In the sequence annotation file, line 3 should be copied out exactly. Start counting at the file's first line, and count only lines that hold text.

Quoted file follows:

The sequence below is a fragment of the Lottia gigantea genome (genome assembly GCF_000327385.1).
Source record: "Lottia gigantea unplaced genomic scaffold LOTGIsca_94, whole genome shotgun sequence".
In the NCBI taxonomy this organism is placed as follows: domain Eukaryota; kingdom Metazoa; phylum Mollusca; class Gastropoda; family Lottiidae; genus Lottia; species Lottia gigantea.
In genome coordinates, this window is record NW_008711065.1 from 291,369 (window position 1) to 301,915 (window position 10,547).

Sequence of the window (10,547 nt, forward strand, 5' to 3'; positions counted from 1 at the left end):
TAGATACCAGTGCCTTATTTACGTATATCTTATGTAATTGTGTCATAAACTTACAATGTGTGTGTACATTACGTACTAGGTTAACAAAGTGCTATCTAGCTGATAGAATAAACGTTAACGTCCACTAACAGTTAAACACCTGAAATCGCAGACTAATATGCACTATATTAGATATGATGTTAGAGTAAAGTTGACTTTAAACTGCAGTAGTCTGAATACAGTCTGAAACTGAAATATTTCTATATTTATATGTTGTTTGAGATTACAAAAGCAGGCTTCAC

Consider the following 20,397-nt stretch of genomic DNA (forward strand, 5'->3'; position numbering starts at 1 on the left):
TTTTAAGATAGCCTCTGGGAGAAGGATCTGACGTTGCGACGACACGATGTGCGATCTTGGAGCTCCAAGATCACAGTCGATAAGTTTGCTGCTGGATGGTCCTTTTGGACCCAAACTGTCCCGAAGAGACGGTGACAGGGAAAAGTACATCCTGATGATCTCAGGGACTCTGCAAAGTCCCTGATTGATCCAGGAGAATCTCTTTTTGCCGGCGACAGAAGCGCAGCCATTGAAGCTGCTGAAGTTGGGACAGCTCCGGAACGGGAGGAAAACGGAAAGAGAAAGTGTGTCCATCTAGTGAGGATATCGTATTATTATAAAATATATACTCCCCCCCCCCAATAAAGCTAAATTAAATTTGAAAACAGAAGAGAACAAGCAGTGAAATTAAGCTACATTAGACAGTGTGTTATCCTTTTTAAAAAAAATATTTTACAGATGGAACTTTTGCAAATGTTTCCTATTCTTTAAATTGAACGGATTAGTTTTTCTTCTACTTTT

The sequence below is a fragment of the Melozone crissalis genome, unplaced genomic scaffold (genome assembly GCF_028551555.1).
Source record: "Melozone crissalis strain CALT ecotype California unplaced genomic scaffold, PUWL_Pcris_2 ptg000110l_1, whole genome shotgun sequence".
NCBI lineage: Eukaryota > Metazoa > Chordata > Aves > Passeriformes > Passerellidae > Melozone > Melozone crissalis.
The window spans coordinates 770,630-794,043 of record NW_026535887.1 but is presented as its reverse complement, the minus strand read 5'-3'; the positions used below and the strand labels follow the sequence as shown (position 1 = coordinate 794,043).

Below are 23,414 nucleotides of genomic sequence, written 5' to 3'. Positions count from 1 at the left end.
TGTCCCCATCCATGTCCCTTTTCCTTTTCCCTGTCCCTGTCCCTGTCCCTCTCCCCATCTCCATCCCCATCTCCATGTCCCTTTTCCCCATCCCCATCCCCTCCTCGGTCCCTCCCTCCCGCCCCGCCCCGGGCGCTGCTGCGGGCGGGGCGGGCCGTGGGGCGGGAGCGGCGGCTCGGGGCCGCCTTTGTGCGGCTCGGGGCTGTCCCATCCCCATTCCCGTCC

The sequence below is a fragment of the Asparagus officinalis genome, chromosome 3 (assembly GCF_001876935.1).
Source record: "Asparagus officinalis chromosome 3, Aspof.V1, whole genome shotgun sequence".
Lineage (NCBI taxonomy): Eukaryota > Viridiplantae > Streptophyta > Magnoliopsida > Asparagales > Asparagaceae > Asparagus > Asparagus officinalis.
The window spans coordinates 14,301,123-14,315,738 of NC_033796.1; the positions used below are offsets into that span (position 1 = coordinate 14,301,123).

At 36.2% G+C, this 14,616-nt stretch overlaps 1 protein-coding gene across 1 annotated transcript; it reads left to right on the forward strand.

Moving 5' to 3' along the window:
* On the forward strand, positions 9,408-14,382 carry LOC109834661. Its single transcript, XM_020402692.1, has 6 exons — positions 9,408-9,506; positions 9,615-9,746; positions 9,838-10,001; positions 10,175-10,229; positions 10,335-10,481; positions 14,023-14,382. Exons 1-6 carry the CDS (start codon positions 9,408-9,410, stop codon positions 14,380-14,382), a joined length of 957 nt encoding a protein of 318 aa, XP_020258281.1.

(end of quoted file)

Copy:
In the NCBI taxonomy this organism is placed as follows: domain Eukaryota; kingdom Metazoa; phylum Mollusca; class Gastropoda; family Lottiidae; genus Lottia; species Lottia gigantea.